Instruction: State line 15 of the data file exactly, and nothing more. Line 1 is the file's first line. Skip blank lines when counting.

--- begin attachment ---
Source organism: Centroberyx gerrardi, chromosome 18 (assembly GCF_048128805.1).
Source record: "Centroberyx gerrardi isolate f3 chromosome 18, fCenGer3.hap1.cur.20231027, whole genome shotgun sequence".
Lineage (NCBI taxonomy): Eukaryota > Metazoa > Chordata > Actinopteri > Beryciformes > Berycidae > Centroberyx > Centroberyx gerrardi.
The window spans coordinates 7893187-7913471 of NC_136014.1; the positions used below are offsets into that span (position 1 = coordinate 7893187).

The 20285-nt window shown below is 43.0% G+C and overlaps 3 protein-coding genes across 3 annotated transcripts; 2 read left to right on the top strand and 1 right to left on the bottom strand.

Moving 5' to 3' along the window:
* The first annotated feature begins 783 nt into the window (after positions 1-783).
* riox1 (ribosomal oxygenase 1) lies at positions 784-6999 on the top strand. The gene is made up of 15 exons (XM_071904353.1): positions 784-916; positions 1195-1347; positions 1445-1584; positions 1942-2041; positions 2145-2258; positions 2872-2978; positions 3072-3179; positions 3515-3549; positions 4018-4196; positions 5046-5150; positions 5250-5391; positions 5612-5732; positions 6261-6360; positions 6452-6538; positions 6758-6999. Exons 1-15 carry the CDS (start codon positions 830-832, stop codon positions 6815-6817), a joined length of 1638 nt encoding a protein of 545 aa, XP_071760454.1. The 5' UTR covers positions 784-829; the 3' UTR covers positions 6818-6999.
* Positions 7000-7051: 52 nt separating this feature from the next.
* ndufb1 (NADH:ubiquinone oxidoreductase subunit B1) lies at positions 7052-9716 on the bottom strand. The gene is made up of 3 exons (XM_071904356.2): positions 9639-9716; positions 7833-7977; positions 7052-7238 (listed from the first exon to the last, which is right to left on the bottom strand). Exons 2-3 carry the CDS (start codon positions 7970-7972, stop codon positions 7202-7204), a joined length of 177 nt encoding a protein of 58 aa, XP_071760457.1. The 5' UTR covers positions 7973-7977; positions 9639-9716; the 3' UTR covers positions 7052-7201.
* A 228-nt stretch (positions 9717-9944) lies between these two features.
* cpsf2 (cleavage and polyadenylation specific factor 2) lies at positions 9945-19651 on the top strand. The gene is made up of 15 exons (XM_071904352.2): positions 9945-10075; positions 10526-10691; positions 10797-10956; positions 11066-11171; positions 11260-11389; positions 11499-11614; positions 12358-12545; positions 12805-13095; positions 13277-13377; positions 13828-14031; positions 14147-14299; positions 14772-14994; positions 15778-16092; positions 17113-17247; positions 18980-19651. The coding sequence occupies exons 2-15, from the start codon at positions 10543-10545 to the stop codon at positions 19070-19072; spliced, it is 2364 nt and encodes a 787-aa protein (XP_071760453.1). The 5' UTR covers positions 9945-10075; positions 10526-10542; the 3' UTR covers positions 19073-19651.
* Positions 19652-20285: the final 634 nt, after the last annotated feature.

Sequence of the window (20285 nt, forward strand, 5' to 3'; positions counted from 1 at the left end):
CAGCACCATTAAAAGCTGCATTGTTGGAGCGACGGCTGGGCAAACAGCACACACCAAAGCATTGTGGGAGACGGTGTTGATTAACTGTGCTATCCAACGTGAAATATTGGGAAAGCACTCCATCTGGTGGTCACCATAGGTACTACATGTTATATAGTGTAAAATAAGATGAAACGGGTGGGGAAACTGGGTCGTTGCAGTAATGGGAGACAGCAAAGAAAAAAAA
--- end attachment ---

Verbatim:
CAGCACCATTAAAAGCTGCATTGTTGGAGCGACGGCTGGGCAAACAGCACACACCAAAGCATTGTGGGAGACGGTGTTGATTAACTGTGCTATCCAACGTGAAATATTGGGAAAGCACTCCATCTGGTGGTCACCATAGGTACTACATGTTATATAGTGTAAAATAAGATGAAACGGGTGGGGAAACTGGGTCGTTGCAGTAATGGGAGACAGCAAAGAAAAAAAA